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Markets swung Monday as traders fret over a possible recession caused by central bank interest rate hikes aimed at fighting soaring inflation.
Data showing a flare-up of fresh Covid-19 cases in China revived concerns about the government's policy of locking down towns and cities to eradicate the disease, despite the economic cost.
After the S&P 500's worst January-June since 1970, Wall Street got the second half off to a healthy start Friday as a below-forecast reading on US manufacturing provided hope banks will not go on an extended period of monetary tightening.
That followed a drop in confidence among consumers -- a key driver of the world's top economy.
However, National Australia Bank's Rodrigo Catril said the Federal Reserve and other global financial chiefs might not ease back on their rate hikes too soon as inflation remains stuck around multi-decade highs.
"While the data is suggesting a US economic slowdown is coming, we are not yet seeing signs of an ease in inflationary pressures, an important distinction given the Fed will continue with its aggressive tightening approach until it sees evidence of the latter," he said in a commentary.
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In a sign of the struggle officials will have in controlling rising prices, figures showed eurozone inflation hit a record 8.6 percent in June. The European Central Bank is due to lift rates this month for the first time in more than a decade.
Still, while surging prices remain a huge problem, Chris Weston, at Pepperstone Group, said the psychology is "shifting radically from inflation concerns to one now where we're firmly focused on growth".
While New York provided a strong lead, Asia struggled.
Hong Kong dropped as investors returned from a long weekend to play catch-up with Friday's losses, while Seoul, Taipei, Bangok and Jakarta were also down.
However, Tokyo, Shanghai, Mumbai, Sydney, Singapore, Taipei and Wellington rose.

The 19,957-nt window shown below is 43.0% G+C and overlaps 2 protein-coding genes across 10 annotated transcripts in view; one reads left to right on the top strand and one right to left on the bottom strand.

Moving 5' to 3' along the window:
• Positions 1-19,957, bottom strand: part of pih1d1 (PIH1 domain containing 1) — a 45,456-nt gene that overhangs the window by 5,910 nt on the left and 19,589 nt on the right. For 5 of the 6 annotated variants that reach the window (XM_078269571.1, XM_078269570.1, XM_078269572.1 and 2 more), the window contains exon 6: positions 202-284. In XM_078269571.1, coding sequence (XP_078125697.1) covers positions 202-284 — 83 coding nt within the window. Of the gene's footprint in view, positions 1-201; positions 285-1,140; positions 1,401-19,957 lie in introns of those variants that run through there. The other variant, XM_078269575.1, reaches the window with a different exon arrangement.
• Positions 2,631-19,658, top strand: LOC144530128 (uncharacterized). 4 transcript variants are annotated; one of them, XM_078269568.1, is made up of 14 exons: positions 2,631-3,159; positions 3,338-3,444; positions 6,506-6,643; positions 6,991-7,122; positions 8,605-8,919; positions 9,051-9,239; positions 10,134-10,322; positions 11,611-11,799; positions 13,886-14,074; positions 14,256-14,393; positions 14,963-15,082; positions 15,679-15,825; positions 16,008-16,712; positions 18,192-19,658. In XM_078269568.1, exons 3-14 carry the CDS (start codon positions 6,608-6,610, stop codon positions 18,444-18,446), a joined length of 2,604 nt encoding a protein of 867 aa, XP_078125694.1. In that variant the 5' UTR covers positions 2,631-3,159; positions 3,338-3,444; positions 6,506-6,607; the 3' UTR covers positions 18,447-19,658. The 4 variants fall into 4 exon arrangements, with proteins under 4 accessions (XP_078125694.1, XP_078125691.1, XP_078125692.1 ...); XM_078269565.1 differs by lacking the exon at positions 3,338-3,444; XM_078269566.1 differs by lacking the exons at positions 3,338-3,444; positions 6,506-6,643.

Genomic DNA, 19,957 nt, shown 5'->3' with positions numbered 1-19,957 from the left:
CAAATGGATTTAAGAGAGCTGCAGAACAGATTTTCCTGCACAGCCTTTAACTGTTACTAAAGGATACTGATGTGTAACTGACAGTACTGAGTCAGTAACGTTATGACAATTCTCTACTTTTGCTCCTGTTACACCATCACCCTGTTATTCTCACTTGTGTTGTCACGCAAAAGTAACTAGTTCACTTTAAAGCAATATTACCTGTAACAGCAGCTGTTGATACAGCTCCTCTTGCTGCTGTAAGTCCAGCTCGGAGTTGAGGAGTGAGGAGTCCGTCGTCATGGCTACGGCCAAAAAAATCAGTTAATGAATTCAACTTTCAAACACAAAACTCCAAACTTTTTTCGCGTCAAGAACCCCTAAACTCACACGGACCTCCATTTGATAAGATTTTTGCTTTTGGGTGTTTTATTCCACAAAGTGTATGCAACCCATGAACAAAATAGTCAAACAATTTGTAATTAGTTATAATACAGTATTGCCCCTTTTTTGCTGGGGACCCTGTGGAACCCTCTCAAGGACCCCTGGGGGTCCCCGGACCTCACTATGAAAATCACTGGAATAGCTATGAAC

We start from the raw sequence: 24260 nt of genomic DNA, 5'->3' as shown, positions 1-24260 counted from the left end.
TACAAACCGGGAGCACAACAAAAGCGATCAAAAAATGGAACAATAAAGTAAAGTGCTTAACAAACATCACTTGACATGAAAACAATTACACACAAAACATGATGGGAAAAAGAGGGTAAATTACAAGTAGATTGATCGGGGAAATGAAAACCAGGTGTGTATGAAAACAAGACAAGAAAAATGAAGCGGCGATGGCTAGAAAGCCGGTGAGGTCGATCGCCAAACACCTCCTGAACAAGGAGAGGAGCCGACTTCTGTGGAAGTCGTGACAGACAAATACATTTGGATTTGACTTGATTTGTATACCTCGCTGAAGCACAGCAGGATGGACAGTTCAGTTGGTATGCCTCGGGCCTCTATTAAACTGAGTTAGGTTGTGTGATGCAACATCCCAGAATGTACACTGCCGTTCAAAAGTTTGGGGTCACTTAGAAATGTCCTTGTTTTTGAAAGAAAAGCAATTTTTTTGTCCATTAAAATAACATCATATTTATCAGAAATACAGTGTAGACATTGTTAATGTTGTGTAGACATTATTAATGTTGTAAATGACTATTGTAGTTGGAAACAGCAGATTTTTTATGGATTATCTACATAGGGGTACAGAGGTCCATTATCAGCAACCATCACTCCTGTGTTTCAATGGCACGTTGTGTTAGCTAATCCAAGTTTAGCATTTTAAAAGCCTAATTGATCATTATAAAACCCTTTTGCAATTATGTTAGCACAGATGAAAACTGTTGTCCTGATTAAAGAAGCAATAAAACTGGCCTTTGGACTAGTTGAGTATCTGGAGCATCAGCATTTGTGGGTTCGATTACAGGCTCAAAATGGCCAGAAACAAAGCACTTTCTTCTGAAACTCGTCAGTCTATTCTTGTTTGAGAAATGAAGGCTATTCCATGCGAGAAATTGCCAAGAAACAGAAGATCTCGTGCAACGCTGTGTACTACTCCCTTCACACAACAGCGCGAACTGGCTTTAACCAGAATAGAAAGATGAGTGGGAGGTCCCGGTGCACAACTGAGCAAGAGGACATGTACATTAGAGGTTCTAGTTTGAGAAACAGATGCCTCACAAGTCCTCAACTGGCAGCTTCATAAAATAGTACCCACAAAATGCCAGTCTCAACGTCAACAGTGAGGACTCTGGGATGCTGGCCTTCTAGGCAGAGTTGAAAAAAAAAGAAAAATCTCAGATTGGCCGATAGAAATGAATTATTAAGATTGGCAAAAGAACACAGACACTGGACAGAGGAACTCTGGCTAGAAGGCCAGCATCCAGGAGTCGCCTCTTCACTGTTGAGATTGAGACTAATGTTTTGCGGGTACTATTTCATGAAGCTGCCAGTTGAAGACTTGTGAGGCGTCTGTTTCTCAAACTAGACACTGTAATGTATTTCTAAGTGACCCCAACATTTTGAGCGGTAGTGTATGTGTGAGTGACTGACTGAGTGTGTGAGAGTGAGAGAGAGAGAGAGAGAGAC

London, Paris and Frankfurt rose at the open, though US futures were in the red.
A rise in new Covid cases in China over the weekend weighed on sentiment among investors who fear a return to the painful lockdowns in major cities including Shanghai, which hammered the world's number two economy.
The country saw more than 700 new infections Saturday and Sunday, having held below 50 a day for the previous two weeks.
Macau saw its first two Covid deaths at the weekend and authorities said they would consider a city-wide lockdown to fight the disease. The comments sent Hong Kong-listed shares in Macau casinos plunging.
Oil prices edged up but concerns about recession weighed on sentiment as traders bet on a drop in demand, while the head of Asia at crude trading giant Vitol said he saw signs consumers were beginning to feel the pressure of high commodity costs.
"There's very clear evidence out there of economic stress being caused by the high prices, what some people refer to as demand destruction," said Mike Muller. It is "not just oil, but also liquefied natural gas".
Key figures at around 0720 GMT
Tokyo - Nikkei 225: UP 0.8 percent at 26,153.81 (close)
Hong Kong - Hang Seng Index: DOWN 0.2 percent at 21,825.32
Shanghai - Composite: UP 0.5 percent at 3,405.43
London - FTSE 100: UP 0.8 percent at 7,227.03
Dollar/yen: UP at 135.42 yen from 135.28 yen Friday
Pound/dollar: DOWN at $1.2095 from $1.2098
Euro/dollar: DOWN at $1.0423 from $1.0433
Euro/pound: DOWN at 86.15 pence from 86.21 pence
West Texas Intermediate: UP 0.4 percent at $108.85 per barrel
Brent North Sea crude: UP 0.5 percent at $112.15 per barrel
New York - Dow: UP 1.1 percent at 31,097.26 (close)
-- Bloomberg News contributed to this story --
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